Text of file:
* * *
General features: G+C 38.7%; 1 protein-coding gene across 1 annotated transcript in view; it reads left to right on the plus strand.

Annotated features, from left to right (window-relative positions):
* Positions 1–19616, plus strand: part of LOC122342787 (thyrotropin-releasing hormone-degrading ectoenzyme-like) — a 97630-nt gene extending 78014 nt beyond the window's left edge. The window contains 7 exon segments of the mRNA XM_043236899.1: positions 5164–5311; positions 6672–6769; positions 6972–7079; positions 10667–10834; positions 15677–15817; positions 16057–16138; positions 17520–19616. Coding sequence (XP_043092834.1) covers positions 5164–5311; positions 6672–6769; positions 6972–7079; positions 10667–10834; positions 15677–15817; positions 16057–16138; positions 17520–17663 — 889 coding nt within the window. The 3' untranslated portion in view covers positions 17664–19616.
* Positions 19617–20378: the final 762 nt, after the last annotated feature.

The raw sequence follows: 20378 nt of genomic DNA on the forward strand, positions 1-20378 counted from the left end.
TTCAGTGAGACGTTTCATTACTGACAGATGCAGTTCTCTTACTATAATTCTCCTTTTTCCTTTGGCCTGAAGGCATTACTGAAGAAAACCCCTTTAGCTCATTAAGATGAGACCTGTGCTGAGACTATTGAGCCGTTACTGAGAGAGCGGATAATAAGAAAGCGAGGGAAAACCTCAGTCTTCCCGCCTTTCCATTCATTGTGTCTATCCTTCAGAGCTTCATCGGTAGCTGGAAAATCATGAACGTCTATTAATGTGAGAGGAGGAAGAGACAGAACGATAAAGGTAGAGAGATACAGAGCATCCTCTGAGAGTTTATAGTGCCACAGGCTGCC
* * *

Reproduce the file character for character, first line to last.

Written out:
General features: G+C 38.7%; 1 protein-coding gene across 1 annotated transcript in view; it reads left to right on the plus strand.

Annotated features, from left to right (window-relative positions):
* Positions 1–19616, plus strand: part of LOC122342787 (thyrotropin-releasing hormone-degrading ectoenzyme-like) — a 97630-nt gene extending 78014 nt beyond the window's left edge. The window contains 7 exon segments of the mRNA XM_043236899.1: positions 5164–5311; positions 6672–6769; positions 6972–7079; positions 10667–10834; positions 15677–15817; positions 16057–16138; positions 17520–19616. Coding sequence (XP_043092834.1) covers positions 5164–5311; positions 6672–6769; positions 6972–7079; positions 10667–10834; positions 15677–15817; positions 16057–16138; positions 17520–17663 — 889 coding nt within the window. The 3' untranslated portion in view covers positions 17664–19616.
* Positions 19617–20378: the final 762 nt, after the last annotated feature.

The raw sequence follows: 20378 nt of genomic DNA on the forward strand, positions 1-20378 counted from the left end.
TTCAGTGAGACGTTTCATTACTGACAGATGCAGTTCTCTTACTATAATTCTCCTTTTTCCTTTGGCCTGAAGGCATTACTGAAGAAAACCCCTTTAGCTCATTAAGATGAGACCTGTGCTGAGACTATTGAGCCGTTACTGAGAGAGCGGATAATAAGAAAGCGAGGGAAAACCTCAGTCTTCCCGCCTTTCCATTCATTGTGTCTATCCTTCAGAGCTTCATCGGTAGCTGGAAAATCATGAACGTCTATTAATGTGAGAGGAGGAAGAGACAGAACGATAAAGGTAGAGAGATACAGAGCATCCTCTGAGAGTTTATAGTGCCACAGGCTGCC